Description: If you come across a problem with your DSM, you can troubleshoot the following issues.
What happens when events that are parsed and collected with unofficial DSMs?
Not having an official DSM doesn't mean that the events aren't collected. It indicates that the event that is received by JSA might be identified as "Unknown" on the Log Activity tab of JSA. "Unknown" means that JSA collected the event, but was unable to parse the event format to categorize the event. However, some unique events in unofficial DSMs cannot be parsed or identified if they don't follow an event format that is expected. When an event cannot be understood by the system, they are categorized as "Unknown".
What is the difference between an unknown event and a stored event?
Events comprise three different categories:
Parsed events - JSA collects, parses, and categorizes the event to the proper log source.
Unknown events - The event is collected and parsed, but cannot be mapped or categorized to a specific log source. The Event Name and the Low-Level Category are set as Unknown. Log sources that aren't automatically discovered are typically identified as Unknown Event Log until a log source is manually created in the system. When an event cannot be associated to a log source, the event is assigned to a generic log source. You can identify these events by searching for events that are associated with the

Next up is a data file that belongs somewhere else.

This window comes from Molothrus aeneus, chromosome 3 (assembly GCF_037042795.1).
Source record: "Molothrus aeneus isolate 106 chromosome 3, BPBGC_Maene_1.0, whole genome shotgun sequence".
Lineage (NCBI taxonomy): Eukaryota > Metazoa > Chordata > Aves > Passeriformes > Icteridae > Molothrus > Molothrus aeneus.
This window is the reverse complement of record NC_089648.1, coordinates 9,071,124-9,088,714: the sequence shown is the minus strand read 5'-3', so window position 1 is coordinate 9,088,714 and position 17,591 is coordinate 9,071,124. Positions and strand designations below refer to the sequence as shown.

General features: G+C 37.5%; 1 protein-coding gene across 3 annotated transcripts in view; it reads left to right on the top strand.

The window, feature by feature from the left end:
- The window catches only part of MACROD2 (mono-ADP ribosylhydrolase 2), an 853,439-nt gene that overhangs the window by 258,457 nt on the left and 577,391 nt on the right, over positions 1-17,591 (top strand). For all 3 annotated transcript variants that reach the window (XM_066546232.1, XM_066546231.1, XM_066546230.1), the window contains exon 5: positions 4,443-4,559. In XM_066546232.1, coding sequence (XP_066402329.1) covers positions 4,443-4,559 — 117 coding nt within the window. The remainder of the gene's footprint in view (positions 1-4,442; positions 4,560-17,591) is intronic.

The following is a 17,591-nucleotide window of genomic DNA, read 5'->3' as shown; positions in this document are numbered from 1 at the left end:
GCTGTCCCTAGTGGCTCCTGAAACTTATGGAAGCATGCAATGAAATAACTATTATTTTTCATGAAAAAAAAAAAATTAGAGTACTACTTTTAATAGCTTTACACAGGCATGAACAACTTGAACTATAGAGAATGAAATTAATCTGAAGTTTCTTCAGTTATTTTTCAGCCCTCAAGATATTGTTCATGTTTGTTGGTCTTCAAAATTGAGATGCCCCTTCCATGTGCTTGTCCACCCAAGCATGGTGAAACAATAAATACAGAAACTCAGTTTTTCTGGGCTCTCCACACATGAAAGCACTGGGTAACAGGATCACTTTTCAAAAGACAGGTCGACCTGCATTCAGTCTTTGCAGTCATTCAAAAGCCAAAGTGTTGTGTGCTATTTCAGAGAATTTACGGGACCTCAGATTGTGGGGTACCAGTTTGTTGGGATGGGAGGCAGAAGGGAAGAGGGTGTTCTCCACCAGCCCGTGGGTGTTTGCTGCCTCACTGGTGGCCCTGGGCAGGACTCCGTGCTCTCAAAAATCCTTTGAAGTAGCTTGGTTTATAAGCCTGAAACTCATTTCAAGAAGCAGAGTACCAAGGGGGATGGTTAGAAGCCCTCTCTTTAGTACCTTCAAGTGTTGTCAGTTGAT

SIM Genericlog source or by using the
Event is Unparsedfilter.
Stored events - The event cannot be understood or parsed by JSA. When JSA cannot parse an event, it writes the event to disk and categorize the event as Stored.
How can you find these events in the Log Activity tab?
To find events specific to your device, you can search in JSA
for the source IP address of your device. You can also select a unique
value from the event payload and search for
Payload Contains. One of these searches might locate your event, and it is likely
either categorized as Unknown or Stored.
The easiest way to locate unknown or stored events is to add
a search filter for
Event in Unparsed.
This search filter locates all events that either cannot be parsed
(stored) or events that might not be associated with a log source
or auto discovered (Unknown Log Event).
For more information about officially supported DSMs, see the JSA Supported DSMs.
What do you do if you have an unknown event log from a log source that is not auto discovered?
The Event Collection Service (ECS) contains a traffic analysis process that automatically discovers and creates new log sources from events. Traffic analysis tries to identify the log source by analyzing the event payloads. At minimum, 25 events are required to identify a log source. If the log source cannot be identified by traffic analysis after 1,000 events, then JSA abandons the auto discovery process. When a log source cannot be identified by the event payload and reaches the maximum threshold for traffic analysis, then JSA generates a notification that specifies the IP address of the log source. JSA generates the following notification:
Unable to automatically
detect the associated log source for IP address <IP>